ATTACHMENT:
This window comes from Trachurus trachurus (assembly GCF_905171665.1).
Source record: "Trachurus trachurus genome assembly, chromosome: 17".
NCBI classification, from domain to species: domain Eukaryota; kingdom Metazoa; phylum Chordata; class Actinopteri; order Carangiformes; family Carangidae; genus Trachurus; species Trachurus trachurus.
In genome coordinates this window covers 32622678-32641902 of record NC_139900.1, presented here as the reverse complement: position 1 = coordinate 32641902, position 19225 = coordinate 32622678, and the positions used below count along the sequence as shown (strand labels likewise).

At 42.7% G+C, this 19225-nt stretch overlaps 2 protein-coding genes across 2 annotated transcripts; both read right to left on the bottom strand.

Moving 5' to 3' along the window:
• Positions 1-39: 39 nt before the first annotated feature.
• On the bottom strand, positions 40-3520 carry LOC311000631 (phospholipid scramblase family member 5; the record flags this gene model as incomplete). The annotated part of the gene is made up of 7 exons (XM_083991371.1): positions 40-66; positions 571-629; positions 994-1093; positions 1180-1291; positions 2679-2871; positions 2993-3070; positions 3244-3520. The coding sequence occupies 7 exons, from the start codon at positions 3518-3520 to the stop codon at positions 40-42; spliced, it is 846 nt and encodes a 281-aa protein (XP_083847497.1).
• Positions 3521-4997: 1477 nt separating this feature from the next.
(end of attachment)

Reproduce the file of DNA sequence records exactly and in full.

This window comes from Trachurus trachurus (assembly GCF_905171665.1).
Source record: "Trachurus trachurus genome assembly, chromosome: 17".
NCBI classification, from domain to species: domain Eukaryota; kingdom Metazoa; phylum Chordata; class Actinopteri; order Carangiformes; family Carangidae; genus Trachurus; species Trachurus trachurus.
In genome coordinates this window covers 32622678-32641902 of record NC_139900.1, presented here as the reverse complement: position 1 = coordinate 32641902, position 19225 = coordinate 32622678, and the positions used below count along the sequence as shown (strand labels likewise).

At 42.7% G+C, this 19225-nt stretch overlaps 2 protein-coding genes across 2 annotated transcripts; both read right to left on the bottom strand.

Moving 5' to 3' along the window:
• Positions 1-39: 39 nt before the first annotated feature.
• On the bottom strand, positions 40-3520 carry LOC311000631 (phospholipid scramblase family member 5; the record flags this gene model as incomplete). The annotated part of the gene is made up of 7 exons (XM_083991371.1): positions 40-66; positions 571-629; positions 994-1093; positions 1180-1291; positions 2679-2871; positions 2993-3070; positions 3244-3520. The coding sequence occupies 7 exons, from the start codon at positions 3518-3520 to the stop codon at positions 40-42; spliced, it is 846 nt and encodes a 281-aa protein (XP_083847497.1).
• Positions 3521-4997: 1477 nt separating this feature from the next.